By: Kip Tom
A recent Reuters story titled Farm group seeks U.S. halt on “dangerous” crop chemicals heralded the efforts of the Indiana-based Save our Crops Coalition to oppose the use of herbicides containing dicamba and 2,4-D. This group is using the regulatory processes at EPA and USDA to block the much needed weed control innovations of Dow AgroSciences, Monsanto and BASF from coming to market.
These new weed control systems consist of stacked herbicide tolerant traits for corn, soybeans and cotton and improved low-volatility formulations of dicamba and 2,4-D herbicide designed to address the very concerns of this coalition. Both systems promise highly effective control of broadleaf weeds—especially notorious weeds like pigweed, waterhemp, marestail and ragweed that resist glyphosate and other herbicides. Most farmers I know want these tools today and are confident they can manage them.
As an Indiana farmer who has raised tomatoes as well as row crops, I’ve taken a careful look at what is happening here. It’s important others in agriculture are aware of a few things left out of the Reuters story:
1. Millions of consumers and farmers have successfully and safely used products containing 2,4-D and dicamba over the last several decades. EPA confirms the human and environmental safety of these products. In fact, the new herbicide tolerant crop systems will provide newer, better formulations than the products nearly every consumer with a lawn has on a shelf in the garage.
2. A science-based discussion reveals that dicamba and 2,4-D are safe when used appropriately. EPA has review and re-reviewed the data to confirm this. Hence the unfettered access to these products for all consumers. I can tell you that several specialty crop chemicals are much more dangerous if misused and regulators don’t allow unlicensed consumers to use them. The lobbyist quoted by Reuters as saying dicamba and 2,4-D “are the most dangerous chemicals out there” is not only wrong, he’s embarked on a slippery slope for specialty crop growers.
3. As it relates to drift, let me just say I’ve had that experience. It is a serious thing all of us manage on both sides of the fence. Application equipment, labels and formulations, licensing and training have greatly reduced drift risk over the last few years. The new herbicide tolerant crop systems opposed by this coalition are designed around new sprayer technology, formulations and application practices for the express purpose of protecting sensitive crops from drift.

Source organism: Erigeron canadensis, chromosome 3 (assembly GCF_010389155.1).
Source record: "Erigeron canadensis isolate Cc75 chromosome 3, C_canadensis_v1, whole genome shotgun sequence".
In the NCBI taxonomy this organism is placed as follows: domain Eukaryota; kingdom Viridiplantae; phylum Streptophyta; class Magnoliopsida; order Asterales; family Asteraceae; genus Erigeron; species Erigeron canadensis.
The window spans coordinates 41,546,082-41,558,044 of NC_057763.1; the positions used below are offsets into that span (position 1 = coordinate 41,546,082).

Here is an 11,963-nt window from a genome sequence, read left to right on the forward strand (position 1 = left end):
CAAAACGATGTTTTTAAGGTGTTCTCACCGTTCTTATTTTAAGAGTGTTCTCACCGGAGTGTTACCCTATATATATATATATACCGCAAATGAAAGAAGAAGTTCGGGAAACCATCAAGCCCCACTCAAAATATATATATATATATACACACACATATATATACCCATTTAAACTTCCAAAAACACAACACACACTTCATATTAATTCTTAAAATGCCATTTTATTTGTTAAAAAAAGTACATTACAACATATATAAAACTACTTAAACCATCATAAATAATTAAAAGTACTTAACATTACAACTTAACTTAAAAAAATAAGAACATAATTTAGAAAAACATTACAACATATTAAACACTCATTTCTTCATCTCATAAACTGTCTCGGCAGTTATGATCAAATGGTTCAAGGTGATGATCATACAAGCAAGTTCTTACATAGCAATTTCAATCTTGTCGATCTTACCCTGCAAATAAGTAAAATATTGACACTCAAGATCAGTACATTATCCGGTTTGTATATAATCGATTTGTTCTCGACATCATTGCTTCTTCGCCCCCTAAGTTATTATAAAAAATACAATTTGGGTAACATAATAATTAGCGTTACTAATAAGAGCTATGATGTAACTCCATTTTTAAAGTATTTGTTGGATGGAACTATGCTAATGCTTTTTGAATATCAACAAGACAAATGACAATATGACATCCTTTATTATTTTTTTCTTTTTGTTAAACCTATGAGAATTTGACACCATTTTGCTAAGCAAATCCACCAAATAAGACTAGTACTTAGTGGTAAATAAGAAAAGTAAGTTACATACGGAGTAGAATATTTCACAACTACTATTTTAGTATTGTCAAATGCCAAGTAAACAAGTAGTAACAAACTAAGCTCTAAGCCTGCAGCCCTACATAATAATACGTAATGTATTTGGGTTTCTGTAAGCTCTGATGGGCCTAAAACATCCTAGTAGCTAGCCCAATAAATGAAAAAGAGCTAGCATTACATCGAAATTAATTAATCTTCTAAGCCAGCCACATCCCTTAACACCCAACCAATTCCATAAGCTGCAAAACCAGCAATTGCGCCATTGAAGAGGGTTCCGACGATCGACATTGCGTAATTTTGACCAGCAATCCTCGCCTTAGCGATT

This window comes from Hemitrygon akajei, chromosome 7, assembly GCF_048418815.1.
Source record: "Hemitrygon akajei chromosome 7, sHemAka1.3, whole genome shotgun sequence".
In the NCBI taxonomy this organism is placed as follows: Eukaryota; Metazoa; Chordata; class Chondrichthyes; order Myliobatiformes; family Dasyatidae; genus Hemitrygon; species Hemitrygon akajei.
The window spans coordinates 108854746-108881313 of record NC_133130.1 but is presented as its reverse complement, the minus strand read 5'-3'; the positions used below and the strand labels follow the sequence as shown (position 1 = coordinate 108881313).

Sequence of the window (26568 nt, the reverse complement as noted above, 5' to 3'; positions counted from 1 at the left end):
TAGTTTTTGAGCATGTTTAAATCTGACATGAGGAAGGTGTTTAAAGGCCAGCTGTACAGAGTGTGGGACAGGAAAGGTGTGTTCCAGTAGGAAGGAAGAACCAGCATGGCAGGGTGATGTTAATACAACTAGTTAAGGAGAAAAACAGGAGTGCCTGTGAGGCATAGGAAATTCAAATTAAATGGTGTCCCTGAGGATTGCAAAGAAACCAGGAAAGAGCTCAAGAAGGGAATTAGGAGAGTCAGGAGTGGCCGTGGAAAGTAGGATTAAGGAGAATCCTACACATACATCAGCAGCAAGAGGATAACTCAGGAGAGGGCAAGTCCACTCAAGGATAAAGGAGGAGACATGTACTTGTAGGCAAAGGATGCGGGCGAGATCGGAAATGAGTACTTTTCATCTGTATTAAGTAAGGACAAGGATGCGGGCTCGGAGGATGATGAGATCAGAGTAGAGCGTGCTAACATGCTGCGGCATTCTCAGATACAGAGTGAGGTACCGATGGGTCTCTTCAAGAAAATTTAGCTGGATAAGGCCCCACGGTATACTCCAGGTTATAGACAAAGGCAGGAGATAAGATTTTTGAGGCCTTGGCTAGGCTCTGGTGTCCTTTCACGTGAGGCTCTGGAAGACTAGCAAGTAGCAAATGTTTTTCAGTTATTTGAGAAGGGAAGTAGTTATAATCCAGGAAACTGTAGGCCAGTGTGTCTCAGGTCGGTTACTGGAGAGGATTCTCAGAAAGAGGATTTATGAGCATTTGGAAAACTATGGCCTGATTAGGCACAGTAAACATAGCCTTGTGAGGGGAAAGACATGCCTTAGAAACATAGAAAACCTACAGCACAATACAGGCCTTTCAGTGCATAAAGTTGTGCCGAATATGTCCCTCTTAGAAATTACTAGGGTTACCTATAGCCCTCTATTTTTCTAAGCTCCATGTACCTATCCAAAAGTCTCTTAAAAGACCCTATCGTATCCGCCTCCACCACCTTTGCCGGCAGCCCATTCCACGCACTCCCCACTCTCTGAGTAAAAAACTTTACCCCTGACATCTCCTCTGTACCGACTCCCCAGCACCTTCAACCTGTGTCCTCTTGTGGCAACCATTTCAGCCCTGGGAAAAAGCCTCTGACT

4. Experts recommend 2,4-D and dicamba applications as part of sustainable, integrated weed management. To attack these products is to attack the leading recommendations of university weed scientists across the country. These products are widely used in corn, pasture and rangeland, right of ways, golf courses and yards. Soybean and cotton farmers use these products in pre-plant and fall burndown applications. Much of the specialty crop ground in the Midwest is rotated with row crops for agronomic benefits including the ability to use herbicide-tolerant weed control systems. Despite the claims of those who pitched this story to the media, the new technology in question holds a very real benefit for specialty crop farmers in the Heartland.
5. Using our science-based regulatory system to promote political and PR strategies and dictate market outcomes is not only divisive, it is risky business for U.S. agriculture. Brazilian farmers already enjoy much more rapid regulatory timelines and the stage is set for them to get technologies before U.S. farmers. If the coalition opposed to new herbicide-resistant crops gets its way, this trend will continue.
Finally, we need to engage constructively and focus on solutions. If every past grievance or mishap between neighbors becomes the basis for more federal regulation of innocent parties who need more options to help them farm, it will be a race to the bottom. U.S. farmers need new weed control solutions sooner rather than later. We need companies to invest and regulators to focus on the science without undue interference. We need to build solutions on the basis of common ground and mutual success regardless of what crops we raise and how we raise them.
About the author: Kip Tom, is the Managing Member of Tom Farms LLC a family owned business operating 18,000 acres in Indiana and another 4,000 acres in Argentina of crop production. For more information visit https://www.webstore-manager.com/AspEdit/www.tomfarms.com
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